The squeaky wheel gets the oil. Let’s continue to be vocal about the good and bad things that the city is doing to with respect to the new PBLs.

Reply by spencewine 3 hours ago
Not really sure what you mean by that. Reading threads kinda goes along with the territory of participating in a forum, that said, if I could hide Adam’s threads/comments – I would in a heartbeat. When complaining about Dearborne spills into multiple threads, it’s getting ridiculous. We all know Adam’s issues with it. Telling us over and over again isn’t really accomplishing much, is it. I mean, Dearborne could be reduced to one lane of traffic and the PBL could be 25 feet wide and he would still find a way to complain about it. It’s making mountains out of molehills. We’re lucky to have a city interested in spending money (that it doesn’t have) on infrustructure for bicyclists.

Spencewhine is rattled and the High Priest is averting his gaze. What should he do?

Reply by Adam Herstein (5.5 mi) 2 hours ago
I will stop complaining when the city addresses the issues I have with the Dearborn bike lane.

Bully for you, “bad seed“.

Reply by Skip Montanaro 12mi 2 hours ago
I can think of at least one way it might help. It can serve as a reminder to CDOT and Active Trans folks that there are still problems with the Dearborn bike lane (or steel grate bridges, or the LFT, or, …). I understand that everybody has multiple things on their plate. They get something done, then move on to something else. More likely, they are juggling multiple things at once, trying to keep them all moving forward. Time passes. Then they see messages suggesting that all is not well with the first something. “Oh yeah. I need to call the damn contractor and bug him again about those steel plates.” Or, “I need to check with to make sure they are moving on the potholes on Dearborn.” Etc. Someone commented about squeaky wheels. Unfortunately, that seems to be the way things work. Nothing happens unless you’re vocal (often repeatedly vocal) about problems you encounter. We all understand that you personally can’t do anything about the problems, otherwise they would have been done by now. But, since you’re not in charge, we have to deal with the people who are, in the only way available.

Ok. It appears that Spencewhine has regained his footing.

Reply by spencewine 2 hours ago
Although your false sense of entitlement is quite stunning, I’m doubtful the city cares too much about what you have to say about Dearborn on the Chainlink. Please…. instead of complaining here, join an advisory council or start a club or something.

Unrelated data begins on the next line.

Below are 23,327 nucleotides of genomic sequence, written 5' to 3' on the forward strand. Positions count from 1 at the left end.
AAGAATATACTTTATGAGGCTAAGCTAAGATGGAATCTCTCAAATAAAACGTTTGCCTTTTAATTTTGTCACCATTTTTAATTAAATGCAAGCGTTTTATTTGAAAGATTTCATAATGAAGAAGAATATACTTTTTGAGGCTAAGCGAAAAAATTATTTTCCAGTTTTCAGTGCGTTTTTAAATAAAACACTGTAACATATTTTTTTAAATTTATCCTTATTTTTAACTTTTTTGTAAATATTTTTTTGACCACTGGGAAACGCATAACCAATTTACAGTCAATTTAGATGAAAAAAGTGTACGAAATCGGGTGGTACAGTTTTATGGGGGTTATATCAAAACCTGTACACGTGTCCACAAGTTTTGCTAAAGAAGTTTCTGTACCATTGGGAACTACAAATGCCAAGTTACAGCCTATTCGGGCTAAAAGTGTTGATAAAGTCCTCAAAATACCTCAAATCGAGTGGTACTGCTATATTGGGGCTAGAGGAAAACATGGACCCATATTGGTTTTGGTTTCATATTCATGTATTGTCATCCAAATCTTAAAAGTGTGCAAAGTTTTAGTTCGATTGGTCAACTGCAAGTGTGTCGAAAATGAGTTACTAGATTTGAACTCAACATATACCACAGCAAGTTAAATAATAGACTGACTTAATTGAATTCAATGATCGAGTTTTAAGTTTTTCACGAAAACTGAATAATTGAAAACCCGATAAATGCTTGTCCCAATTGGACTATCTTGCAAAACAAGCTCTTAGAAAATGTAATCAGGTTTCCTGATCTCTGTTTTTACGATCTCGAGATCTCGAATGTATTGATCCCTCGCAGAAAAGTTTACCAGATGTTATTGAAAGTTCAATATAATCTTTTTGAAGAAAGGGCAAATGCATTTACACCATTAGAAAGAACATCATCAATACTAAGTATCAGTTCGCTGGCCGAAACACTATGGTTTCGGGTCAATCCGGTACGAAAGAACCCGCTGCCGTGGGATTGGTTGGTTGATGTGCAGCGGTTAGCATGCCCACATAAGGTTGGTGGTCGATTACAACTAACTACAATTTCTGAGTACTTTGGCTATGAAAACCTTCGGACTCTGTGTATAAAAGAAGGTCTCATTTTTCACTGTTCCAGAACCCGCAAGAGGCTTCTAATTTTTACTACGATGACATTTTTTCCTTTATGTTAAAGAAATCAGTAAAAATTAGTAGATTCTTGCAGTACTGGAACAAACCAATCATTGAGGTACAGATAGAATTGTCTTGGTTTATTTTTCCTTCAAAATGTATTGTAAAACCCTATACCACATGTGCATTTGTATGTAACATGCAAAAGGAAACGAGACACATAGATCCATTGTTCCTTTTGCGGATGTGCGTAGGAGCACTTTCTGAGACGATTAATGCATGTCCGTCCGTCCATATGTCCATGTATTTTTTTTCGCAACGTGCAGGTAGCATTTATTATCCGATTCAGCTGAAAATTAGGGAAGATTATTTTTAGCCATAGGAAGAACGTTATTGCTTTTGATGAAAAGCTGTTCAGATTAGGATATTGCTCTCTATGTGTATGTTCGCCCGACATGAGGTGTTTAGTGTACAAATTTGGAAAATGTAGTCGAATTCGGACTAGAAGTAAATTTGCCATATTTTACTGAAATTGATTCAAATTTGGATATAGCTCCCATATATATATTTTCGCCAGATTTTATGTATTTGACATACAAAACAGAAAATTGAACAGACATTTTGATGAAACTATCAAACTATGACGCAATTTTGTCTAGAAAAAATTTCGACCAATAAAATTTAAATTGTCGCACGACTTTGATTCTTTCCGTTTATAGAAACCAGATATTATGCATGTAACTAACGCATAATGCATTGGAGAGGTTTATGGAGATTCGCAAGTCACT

Spittle is dripping from the ruby red lips of our Trained Seal. How dare any of these others attack his High Priest. He begins to wonder if there is perhaps another piece of that hard candy. Does the High Priest look pleased or not? It is so hard to penetrate that inscrutable visage.

And now one of the adults in the parish has risen to say a few sage words:

Reply by David Barish 2 hours ago
Setting aside the dialogue above, I feel that grates on metal bridges are more important than the lane itself. I have gotten along just fine without protected bike lanes for many years. Bridges without grates are a hazard. Many years ago a fellow rider started riding the sidewalk on the Wells St. Bridge at a time before the grates were put in. He called it “the intended user route” in reference to the Boub court decision which promised him and I no protection against the City of Chicago. The grates got us back off the sidewalk. I completely understand why marked and protected lanes help especially with novice riders and kids. However, for me, putting in the grates and keeping the roads in decent condition are much more important factors for my well-being and safety.
That being said, Adam, your important point loses a bit of its vitality with repetition ad infinitum. We all know how you feel, and many of us agree. If you continue to preach you annoy the choir. We are on the same side. 🙂

Someone wakened the dotty nun from her slumbers and she has decided to opine:

Reply by Sue Clark 1 hour ago
Oh yay, kerfuffle. Where’s the popcorn?
I haven’t had too many problems on the open-grate bridges until yesterday. The Halsted bridge was pretty slick last night, and I skipped Dearborn this morning and took Clark instead.

Okay. The congregation is settling on the grates now. This is just fine with the High Priest. Not as yet a single mention of the altar boy fondling. He sleeps once more while allowing the conversations to continue:

Reply by Adam Kitzmann 1 hour ago
+1. The grates (aside for traffic) are the most dangers aspect of riding in the city IMO. During the winter they go from being hazards to being damn near life threatening. I really hope the city can do something about that. As far as bike lanes go, what can be said on The Chainlink that hasn’t already be said and argued over 1000 times already.

How ironic the one place you would hope to find the best riding is now being avoided:

Reply by Adam Herstein (5.5 mi) 1 hour ago
Not necessarily. A lot of people here chose to stop riding Dearborn until conditions improve. How are they supposed to know that they have not improved if no one is talking about it?

As the nun mentioned we need popcorn. So here is a reason to butter up a batch and enjoy!

Reply by Barclor 44 minutes ago
So, the question is “…did you?” The answer: Yes.
Here’s some video of last night’s commute home.